Welcome to my blog, featuring various pieces from my collection of Oz books, artwork and memorabilia!

Sunday, March 25, 2012

Montgomery & Stone Sing!

I've just received an original Victor recording of Montgomery & Stone performing "Travel, Travel Little Star", a comic number the duo performed in The Old Town. This show was the first to be presented at the Globe theater, now called the Lunt-Fontanne, on Broadway in 1910, and the recording dates from that time. On the left is an image I found online of the sheet music for this number.

Apparently, Montgomery & Stone only made 3 recordings. These numbers are an opportunity to get a sense of what the performers style was like, and the material could have been as easily lifted from The Wizard of Oz as any of their other shows. All three songs are available on the two-disc set of vintage recordings from The Wizard of Oz, released by Hungry Tiger Press. They can also be found online.

Here's a little video of the record playing- not much to watch, but fun to listen to! It's easy to see the duo as precursors to Abbott and Costello, with the bit of "who's on first" style cross-talk dialogue. The lyric for the song even includes the classic "man with a wooden leg named Smith" bit - in this case, a Sheriff with a wooden leg named Jim!

Monday, March 19, 2012

Neill Newspapers

Here are a couple more early newspaper pages by John R. Neill, published in the Philadelphia North American in 1902.

The first is a simple carousel scene, with ink paints at the bottom of the page. These can be used with a damp brush for coloring the image - less messy than pulling out the paint pots! Another of this style of page can be seen on the Hungry Tiger Press blog here.

This particular page was to be used for a painting contest that the paper was running. There seem to have been contests every week in the comics - another good example is the "What Did the Woggle Bug Say" contest which ran with the Queer Visitors From the Land of Oz comics in 1904 - 1905.

The second page is a variation on this painting idea. For this, you just use a damp brush on the images themselves and the moistened ink colors the page. Some of the blue ink color can be seen on the cat and one of the figures.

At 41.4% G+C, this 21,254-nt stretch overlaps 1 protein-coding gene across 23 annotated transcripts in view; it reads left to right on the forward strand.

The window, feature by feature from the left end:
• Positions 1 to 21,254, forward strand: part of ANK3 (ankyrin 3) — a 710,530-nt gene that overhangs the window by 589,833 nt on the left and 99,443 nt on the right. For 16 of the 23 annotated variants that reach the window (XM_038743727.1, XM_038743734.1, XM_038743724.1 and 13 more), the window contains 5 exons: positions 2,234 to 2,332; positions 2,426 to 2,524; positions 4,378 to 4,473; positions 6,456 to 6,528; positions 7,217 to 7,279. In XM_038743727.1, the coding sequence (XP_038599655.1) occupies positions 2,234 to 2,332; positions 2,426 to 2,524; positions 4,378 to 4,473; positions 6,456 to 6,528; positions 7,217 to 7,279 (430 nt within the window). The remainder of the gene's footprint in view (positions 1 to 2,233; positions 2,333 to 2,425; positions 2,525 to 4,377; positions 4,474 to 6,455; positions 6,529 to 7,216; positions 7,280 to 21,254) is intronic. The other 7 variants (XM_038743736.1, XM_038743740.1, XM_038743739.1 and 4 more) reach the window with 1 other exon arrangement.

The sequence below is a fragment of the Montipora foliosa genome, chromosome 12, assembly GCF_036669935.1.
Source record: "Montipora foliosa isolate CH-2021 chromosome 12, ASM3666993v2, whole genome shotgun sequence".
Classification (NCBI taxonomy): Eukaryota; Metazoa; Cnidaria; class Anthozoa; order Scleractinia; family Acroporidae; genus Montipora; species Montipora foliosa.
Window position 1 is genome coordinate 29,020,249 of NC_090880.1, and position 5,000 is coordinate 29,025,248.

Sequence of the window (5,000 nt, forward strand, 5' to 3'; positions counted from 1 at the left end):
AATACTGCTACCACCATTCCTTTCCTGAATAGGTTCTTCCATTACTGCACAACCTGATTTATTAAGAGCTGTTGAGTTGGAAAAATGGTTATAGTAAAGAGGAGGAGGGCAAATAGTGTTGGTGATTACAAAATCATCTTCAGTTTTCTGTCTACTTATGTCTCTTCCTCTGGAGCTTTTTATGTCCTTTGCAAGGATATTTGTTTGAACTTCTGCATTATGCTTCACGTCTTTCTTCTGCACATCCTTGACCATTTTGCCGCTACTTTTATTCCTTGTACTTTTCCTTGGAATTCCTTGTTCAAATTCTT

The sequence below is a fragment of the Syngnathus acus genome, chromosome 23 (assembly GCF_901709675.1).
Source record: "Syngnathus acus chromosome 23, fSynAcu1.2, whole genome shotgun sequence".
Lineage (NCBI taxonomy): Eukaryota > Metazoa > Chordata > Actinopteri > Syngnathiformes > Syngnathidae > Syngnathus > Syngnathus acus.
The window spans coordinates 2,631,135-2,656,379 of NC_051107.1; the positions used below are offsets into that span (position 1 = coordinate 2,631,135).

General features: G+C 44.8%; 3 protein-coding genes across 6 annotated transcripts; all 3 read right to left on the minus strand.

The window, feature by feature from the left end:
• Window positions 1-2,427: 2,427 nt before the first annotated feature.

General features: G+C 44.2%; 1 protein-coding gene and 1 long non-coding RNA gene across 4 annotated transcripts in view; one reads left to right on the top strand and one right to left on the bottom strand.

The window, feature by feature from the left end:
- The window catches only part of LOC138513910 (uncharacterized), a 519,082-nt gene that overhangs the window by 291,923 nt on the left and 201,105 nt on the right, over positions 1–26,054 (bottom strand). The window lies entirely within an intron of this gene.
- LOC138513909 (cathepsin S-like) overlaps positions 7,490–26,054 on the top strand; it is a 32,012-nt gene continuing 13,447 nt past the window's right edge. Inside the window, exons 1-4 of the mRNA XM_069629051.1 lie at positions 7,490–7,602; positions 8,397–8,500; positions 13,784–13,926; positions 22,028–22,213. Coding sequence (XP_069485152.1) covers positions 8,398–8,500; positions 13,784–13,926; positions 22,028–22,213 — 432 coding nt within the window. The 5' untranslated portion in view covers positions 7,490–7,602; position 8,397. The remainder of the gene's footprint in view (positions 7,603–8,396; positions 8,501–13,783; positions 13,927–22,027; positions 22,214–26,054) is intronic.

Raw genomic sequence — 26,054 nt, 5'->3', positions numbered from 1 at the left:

This page is also interesting as a very clear example of the ethnic stereotypes that were so common and accepted at the turn of the last century - of course many are still with us, although perhaps not always depicted quite so graphically in the Sunday paper!

Sunday, March 11, 2012

Spoolicles in Oz

I've really been neglecting my blog this year - but I'm afraid that's bound to happen from time to time!

Here's an endpaper image from The Gnome King of Oz  that I've always liked. As usual with John R. Neill's endpaper drawings, this doesn't illustrate any specific part of the story - it's just a fun image to catch the reader's interest. It's also appropriate for the book as part of the story takes place in the kingdom of Patch, where much sewing and mending takes place.

The idea of spool toys just feels right for Oz, in my opinion. Something easily made from common objects, just like Scraps or Jack Pumpkinhead, and put to a new use. As a kid I would make vehicles with spool wheels, and even a wind up tank that really ran (involving a rubber band, a sliver of soap, a matchstick and a spool). Of course these were still the days of common wooden spools - something of a rarity now!

Personally, I'd prefer spool cars to the Scala- wagons that Neill came up with for Ozian transport in his own stories. But Neill didn't forget the idea of spool toys in Oz - his original cover sketch for The Runaway in Oz  features Scraps pedaling away on her spoolicle, which we are told is her favorite mode of transport. This was the inspiration for the handsome cover design by Eric Shanower, who illustrated and also edited the 1995 publication of this final Oz tale by John R. Neill.